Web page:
January 9th, 2022
By Ahmed Saeed & Hamid Riaz
The Judicial Commission of Pakistan (JCP) made history on January 6, 2022, by confirming the appointment of Justice Ayesha Malik as the first female judge of the Supreme Court of Pakistan, though the appointment is still pending parliamentary approval it is largely expected to be finalized.
But the appointment was not without controversy. Justice Ayesha’s appointment has been vehemently opposed by apex lawyers’ bodies including the Pakistan Bar Council (PBC) and the Supreme Court Bar Association (SCBA). Both the PBC and the SCBA boycotted courts nationwide to protest her appointment. These bodies have argued that Justice Ayesha is fourth on the seniority list and her appointment violates the principle of seniority.
Voicepk approached congregations of lawyers gathered to vote in the District Bar Association elections to find out what side the lawyers in general feel about this clash between the bar and bench.
In support of Ayesha Malik
A majority of the young lawyers interviewed by Voicepk not only supported but also celebrated the appointment of Pakistan’s first female Supreme Court Judge. The young lawyers’ community seemed acutely aware of the extreme gender imbalance in the higher judiciary which stands at a dismal 5.3%.
Several young lawyers were of the view that “Women are better equipped to understand and deal with issues pertaining to other women,” and the appointment of a female face to the highest court will benefit victims of gender-based crime.
Senior lawyers praised Justice Ayesha’s legal acumen especially in cases related to family law, something which many of them have witnessed firsthand during her decade-long stint in the Lahore High Court (LHC).
“She is a highly competent juror. Her judgment on interpretery suites is an absolute game-changer,” stated a senior lawyer who claimed to have worked closely with her.
A vast majority of those who supported Justice Ayesha Malik’s appointment pointed out that “out of the last seven judges appointed to the apex court five was appointed in violation of the so-called principle of seniority” accusing the Bar Associations’/Councils’ of hypocrisy.
Several young female lawyers were of the view that this uncalled for opposition of Justice Malik’s appointment by lawyers’ bodies was “itself evidence enough of the gender bias in the community”.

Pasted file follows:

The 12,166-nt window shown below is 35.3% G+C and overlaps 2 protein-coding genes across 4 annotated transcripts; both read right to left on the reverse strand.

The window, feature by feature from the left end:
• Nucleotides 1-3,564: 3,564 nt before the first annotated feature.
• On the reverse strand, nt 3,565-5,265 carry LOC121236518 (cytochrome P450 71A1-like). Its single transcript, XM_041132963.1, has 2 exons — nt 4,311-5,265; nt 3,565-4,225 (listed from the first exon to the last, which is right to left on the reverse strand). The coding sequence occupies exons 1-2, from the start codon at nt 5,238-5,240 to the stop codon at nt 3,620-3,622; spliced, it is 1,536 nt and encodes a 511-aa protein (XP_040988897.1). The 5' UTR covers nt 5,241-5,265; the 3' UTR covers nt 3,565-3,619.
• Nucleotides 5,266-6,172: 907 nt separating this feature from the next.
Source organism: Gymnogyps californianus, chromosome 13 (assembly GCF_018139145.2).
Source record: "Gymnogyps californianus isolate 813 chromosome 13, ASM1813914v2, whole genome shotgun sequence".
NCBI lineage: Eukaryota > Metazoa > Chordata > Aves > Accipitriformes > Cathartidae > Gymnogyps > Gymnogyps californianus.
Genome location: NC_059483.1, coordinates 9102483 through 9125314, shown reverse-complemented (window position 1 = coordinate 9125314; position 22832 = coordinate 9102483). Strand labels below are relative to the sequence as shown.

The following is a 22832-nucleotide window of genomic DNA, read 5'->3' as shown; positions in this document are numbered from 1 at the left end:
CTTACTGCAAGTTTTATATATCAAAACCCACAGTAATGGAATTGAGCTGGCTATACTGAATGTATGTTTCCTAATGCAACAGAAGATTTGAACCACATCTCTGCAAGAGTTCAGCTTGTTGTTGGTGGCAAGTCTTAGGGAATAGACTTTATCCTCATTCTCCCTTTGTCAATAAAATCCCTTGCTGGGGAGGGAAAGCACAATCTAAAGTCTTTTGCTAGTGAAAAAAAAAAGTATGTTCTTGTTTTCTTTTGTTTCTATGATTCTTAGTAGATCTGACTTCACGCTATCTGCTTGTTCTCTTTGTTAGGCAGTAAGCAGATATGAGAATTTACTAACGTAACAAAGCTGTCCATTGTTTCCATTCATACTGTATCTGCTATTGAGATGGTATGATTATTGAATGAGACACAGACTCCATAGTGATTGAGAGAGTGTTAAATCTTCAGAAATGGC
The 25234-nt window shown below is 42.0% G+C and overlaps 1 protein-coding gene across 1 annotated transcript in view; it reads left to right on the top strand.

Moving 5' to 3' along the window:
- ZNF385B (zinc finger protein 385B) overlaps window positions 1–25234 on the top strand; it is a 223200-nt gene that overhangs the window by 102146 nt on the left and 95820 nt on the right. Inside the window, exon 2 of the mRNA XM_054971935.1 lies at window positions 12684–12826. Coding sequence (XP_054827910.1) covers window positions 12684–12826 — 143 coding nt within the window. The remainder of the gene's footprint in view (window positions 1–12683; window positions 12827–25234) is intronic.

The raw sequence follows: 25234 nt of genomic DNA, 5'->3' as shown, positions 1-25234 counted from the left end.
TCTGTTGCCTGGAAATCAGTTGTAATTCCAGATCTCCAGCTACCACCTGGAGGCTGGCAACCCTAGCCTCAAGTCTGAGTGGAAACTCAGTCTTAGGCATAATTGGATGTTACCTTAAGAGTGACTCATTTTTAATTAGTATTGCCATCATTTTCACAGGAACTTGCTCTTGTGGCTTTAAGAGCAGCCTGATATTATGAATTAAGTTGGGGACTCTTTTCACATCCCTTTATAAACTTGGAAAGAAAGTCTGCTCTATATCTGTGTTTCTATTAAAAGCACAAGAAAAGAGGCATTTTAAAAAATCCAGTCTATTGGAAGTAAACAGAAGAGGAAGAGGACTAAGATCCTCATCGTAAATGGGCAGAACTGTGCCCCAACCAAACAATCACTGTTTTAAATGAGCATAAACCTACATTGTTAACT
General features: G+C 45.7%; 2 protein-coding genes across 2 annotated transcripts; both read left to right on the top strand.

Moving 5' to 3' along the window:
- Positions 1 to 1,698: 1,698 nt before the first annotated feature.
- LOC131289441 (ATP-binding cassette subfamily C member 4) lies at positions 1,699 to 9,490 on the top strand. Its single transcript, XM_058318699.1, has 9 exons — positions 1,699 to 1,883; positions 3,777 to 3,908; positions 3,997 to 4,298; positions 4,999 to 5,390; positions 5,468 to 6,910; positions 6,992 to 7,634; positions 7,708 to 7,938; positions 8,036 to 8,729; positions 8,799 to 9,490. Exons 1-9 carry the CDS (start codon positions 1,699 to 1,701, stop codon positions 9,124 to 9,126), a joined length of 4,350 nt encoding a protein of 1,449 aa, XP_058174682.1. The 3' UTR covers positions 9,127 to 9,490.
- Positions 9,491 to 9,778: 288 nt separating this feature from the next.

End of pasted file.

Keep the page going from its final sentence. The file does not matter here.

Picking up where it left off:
It is pertinent to note that only 2% of all decision-making positions in the country’s bar associations are occupied by female lawyers. Hence it is not surprising why so many young female lawyers consider Justice Malik’s appointment a win for all women in the legal profession.
Against the appointment of Ayesha Malik
Almost all lawyers who opposed Justice Malik’s appointment argued for the principle of seniority. “I am not against Justice Ayesha. I am against her appointment because it violates the principle of seniority. She could have been elevated to the apex court on her own turn and she would still have been the first female Judge of the SC,” states a young female lawyer while refuting allegations of gender bias.
Many who initially opposed Justice Ayesha’s Malik’s appointment have accepted the JCP’s decision though with seemingly valid reservations.
“The bench should make a clear criterion for the appointment of judges to the apex court so that these decisions are not left to the arbitrary will of the sitting Chief Justice. On that note I want to congratulate Ayesha Malik,” said a senior lawyer.
Despite the validity of these legal arguments, a tinge of sexism and gender discrimination seemed to surface in those opposing Justice Malik’s appointment.
A significant number of them even expressed views like “Men are inherently better than women,” and thus deserve all seats in the apex court.